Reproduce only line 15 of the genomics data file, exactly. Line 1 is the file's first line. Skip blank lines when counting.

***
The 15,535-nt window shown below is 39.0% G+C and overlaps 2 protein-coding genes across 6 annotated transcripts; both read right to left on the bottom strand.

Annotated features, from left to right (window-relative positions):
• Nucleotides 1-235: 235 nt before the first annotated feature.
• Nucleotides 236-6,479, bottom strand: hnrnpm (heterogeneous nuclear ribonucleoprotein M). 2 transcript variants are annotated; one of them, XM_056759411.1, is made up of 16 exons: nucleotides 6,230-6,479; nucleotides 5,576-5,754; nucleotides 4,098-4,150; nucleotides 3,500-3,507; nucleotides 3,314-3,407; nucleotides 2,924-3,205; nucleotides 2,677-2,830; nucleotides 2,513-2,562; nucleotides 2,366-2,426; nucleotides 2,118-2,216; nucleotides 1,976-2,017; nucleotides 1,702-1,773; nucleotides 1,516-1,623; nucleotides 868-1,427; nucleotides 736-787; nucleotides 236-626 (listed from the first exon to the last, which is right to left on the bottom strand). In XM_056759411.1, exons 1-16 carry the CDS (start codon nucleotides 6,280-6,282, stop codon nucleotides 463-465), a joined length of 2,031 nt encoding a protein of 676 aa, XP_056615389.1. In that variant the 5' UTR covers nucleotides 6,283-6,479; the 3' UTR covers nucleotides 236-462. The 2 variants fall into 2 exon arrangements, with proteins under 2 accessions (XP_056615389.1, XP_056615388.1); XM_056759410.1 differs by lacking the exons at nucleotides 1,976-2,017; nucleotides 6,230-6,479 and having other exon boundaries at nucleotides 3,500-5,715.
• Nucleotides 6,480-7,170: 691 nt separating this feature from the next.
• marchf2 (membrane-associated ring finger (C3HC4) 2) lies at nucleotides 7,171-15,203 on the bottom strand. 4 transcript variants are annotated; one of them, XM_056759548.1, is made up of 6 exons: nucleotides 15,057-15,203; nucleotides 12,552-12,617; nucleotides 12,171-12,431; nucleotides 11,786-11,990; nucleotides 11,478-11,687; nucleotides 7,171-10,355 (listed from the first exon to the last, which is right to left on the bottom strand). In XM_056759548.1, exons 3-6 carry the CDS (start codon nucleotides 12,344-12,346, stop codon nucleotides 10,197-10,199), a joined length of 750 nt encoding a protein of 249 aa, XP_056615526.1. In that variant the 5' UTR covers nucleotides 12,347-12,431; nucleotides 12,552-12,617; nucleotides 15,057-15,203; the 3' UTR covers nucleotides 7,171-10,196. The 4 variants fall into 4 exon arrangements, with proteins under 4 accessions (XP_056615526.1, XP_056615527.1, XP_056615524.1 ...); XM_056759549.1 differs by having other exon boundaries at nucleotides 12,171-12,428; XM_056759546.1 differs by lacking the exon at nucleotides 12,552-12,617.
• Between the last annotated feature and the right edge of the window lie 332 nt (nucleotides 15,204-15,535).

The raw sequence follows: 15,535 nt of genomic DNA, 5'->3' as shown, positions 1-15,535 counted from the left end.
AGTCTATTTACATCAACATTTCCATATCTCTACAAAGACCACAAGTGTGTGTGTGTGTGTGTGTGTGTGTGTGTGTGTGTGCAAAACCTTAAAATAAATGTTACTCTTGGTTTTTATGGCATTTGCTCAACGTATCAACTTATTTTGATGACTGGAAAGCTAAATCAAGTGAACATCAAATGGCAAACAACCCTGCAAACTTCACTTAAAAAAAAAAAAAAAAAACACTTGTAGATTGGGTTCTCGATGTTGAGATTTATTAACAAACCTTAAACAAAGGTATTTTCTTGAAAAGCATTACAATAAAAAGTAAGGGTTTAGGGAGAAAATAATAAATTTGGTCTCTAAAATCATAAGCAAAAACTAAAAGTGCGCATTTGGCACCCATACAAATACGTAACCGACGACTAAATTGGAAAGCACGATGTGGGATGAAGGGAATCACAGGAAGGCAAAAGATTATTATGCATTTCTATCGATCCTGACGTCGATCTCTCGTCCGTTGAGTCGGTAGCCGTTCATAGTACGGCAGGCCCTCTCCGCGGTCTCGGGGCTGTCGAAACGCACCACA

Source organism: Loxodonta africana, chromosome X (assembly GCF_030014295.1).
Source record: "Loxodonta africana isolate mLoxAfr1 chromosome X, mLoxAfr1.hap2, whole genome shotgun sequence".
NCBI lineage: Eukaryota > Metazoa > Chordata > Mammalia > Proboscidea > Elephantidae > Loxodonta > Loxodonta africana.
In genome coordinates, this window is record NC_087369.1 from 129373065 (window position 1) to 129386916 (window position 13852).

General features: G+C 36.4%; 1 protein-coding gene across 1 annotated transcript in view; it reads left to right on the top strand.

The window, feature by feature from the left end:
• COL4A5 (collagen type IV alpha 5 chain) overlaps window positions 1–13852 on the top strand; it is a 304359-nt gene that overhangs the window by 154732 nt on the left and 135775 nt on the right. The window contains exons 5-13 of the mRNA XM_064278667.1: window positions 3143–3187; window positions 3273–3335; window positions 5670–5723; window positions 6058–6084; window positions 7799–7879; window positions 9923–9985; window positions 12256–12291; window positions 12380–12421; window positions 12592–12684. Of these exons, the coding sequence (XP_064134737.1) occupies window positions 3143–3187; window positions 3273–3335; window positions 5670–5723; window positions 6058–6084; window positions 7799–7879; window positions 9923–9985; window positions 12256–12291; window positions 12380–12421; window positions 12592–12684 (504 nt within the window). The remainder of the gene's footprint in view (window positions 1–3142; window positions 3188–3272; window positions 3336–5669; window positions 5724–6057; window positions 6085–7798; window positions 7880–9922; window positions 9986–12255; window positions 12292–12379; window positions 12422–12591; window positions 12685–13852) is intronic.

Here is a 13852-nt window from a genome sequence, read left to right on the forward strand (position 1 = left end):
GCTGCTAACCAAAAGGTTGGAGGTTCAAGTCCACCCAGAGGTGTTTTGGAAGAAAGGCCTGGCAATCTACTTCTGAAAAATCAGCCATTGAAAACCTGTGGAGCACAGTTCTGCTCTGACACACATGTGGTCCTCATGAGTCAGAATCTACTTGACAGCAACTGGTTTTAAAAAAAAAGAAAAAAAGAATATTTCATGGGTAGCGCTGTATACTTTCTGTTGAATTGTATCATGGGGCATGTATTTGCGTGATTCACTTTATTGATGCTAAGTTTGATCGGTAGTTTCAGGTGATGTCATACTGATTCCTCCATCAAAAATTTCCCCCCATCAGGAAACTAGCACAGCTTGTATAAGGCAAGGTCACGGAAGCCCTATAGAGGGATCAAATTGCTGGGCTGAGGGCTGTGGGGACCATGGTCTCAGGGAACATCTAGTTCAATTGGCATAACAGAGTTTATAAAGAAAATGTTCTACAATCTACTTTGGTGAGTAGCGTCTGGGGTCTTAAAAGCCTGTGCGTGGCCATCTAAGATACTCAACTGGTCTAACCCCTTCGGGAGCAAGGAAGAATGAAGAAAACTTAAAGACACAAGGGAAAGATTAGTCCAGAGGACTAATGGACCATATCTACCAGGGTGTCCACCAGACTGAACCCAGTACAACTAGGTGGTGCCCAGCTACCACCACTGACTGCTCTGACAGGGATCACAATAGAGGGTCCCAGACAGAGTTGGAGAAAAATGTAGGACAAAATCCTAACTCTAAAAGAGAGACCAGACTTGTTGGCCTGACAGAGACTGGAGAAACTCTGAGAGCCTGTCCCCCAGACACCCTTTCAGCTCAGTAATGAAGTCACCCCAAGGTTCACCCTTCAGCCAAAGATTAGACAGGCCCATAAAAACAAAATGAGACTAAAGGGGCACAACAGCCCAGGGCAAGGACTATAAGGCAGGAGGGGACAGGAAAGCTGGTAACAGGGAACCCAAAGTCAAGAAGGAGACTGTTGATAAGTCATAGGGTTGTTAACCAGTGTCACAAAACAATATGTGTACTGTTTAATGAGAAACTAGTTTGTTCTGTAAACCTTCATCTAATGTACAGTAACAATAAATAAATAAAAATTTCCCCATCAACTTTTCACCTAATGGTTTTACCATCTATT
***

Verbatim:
The window, feature by feature from the left end: